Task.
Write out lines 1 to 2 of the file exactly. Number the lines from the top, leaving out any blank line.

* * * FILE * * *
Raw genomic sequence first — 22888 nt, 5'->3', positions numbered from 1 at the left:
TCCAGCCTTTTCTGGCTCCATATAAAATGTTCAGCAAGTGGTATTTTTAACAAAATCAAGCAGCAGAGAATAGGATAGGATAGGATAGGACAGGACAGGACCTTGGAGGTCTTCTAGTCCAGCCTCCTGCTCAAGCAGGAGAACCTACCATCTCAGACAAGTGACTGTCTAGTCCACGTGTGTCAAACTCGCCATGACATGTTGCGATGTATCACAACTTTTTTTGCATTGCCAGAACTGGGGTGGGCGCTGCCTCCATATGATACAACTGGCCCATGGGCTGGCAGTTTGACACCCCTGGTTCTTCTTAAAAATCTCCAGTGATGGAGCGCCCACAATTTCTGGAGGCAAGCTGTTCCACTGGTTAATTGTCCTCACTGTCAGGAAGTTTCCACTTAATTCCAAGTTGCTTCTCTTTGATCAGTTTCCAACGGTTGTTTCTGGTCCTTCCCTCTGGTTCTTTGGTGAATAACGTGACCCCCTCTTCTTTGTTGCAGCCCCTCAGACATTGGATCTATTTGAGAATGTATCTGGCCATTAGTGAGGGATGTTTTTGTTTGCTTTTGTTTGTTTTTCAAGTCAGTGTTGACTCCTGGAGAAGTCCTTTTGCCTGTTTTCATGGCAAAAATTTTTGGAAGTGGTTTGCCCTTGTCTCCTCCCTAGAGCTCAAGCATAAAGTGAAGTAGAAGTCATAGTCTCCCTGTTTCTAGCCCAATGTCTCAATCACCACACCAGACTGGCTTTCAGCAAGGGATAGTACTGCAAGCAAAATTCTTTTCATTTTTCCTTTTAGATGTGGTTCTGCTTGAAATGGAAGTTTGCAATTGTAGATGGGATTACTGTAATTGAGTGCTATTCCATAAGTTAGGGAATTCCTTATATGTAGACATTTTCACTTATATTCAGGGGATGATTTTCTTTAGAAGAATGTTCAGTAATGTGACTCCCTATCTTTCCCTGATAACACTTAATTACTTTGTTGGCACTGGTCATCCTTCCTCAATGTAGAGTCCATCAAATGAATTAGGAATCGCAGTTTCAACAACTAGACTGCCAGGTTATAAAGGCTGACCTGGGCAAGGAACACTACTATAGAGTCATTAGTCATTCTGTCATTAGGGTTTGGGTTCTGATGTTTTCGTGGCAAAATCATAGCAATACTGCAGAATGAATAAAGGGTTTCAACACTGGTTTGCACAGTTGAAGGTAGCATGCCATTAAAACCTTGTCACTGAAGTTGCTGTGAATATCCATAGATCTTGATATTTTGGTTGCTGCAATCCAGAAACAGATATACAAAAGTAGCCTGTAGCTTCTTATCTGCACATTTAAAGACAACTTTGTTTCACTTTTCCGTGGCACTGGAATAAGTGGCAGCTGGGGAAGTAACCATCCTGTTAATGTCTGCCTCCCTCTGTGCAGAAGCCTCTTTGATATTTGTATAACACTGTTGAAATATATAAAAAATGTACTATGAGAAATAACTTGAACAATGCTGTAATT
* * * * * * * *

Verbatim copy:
Raw genomic sequence first — 22888 nt, 5'->3', positions numbered from 1 at the left:
TCCAGCCTTTTCTGGCTCCATATAAAATGTTCAGCAAGTGGTATTTTTAACAAAATCAAGCAGCAGAGAATAGGATAGGATAGGATAGGACAGGACAGGACCTTGGAGGTCTTCTAGTCCAGCCTCCTGCTCAAGCAGGAGAACCTACCATCTCAGACAAGTGACTGTCTAGTCCACGTGTGTCAAACTCGCCATGACATGTTGCGATGTATCACAACTTTTTTTGCATTGCCAGAACTGGGGTGGGCGCTGCCTCCATATGATACAACTGGCCCATGGGCTGGCAGTTTGACACCCCTGGTTCTTCTTAAAAATCTCCAGTGATGGAGCGCCCACAATTTCTGGAGGCAAGCTGTTCCACTGGTTAATTGTCCTCACTGTCAGGAAGTTTCCACTTAATTCCAAGTTGCTTCTCTTTGATCAGTTTCCAACGGTTGTTTCTGGTCCTTCCCTCTGGTTCTTTGGTGAATAACGTGACCCCCTCTTCTTTGTTGCAGCCCCTCAGACATTGGATCTATTTGAGAATGTATCTGGCCATTAGTGAGGGATGTTTTTGTTTGCTTTTGTTTGTTTTTCAAGTCAGTGTTGACTCCTGGAGAAGTCCTTTTGCCTGTTTTCATGGCAAAAATTTTTGGAAGTGGTTTGCCCTTGTCTCCTCCCTAGAGCTCAAGCATAAAGTGAAGTAGAAGTCATAGTCTCCCTGTTTCTAGCCCAATGTCTCAATCACCACACCAGACTGGCTTTCAGCAAGGGATAGTACTGCAAGCAAAATTCTTTTCATTTTTCCTTTTAGATGTGGTTCTGCTTGAAATGGAAGTTTGCAATTGTAGATGGGATTACTGTAATTGAGTGCTATTCCATAAGTTAGGGAATTCCTTATATGTAGACATTTTCACTTATATTCAGGGGATGATTTTCTTTAGAAGAATGTTCAGTAATGTGACTCCCTATCTTTCCCTGATAACACTTAATTACTTTGTTGGCACTGGTCATCCTTCCTCAATGTAGAGTCCATCAAATGAATTAGGAATCGCAGTTTCAACAACTAGACTGCCAGGTTATAAAGGCTGACCTGGGCAAGGAACACTACTATAGAGTCATTAGTCATTCTGTCATTAGGGTTTGGGTTCTGATGTTTTCGTGGCAAAATCATAGCAATACTGCAGAATGAATAAAGGGTTTCAACACTGGTTTGCACAGTTGAAGGTAGCATGCCATTAAAACCTTGTCACTGAAGTTGCTGTGAATATCCATAGATCTTGATATTTTGGTTGCTGCAATCCAGAAACAGATATACAAAAGTAGCCTGTAGCTTCTTATCTGCACATTTAAAGACAACTTTGTTTCACTTTTCCGTGGCACTGGAATAAGTGGCAGCTGGGGAAGTAACCATCCTGTTAATGTCTGCCTCCCTCTGTGCAGAAGCCTCTTTGATATTTGTATAACACTGTTGAAATATATAAAAAATGTACTATGAGAAATAACTTGAACAATGCTGTAATT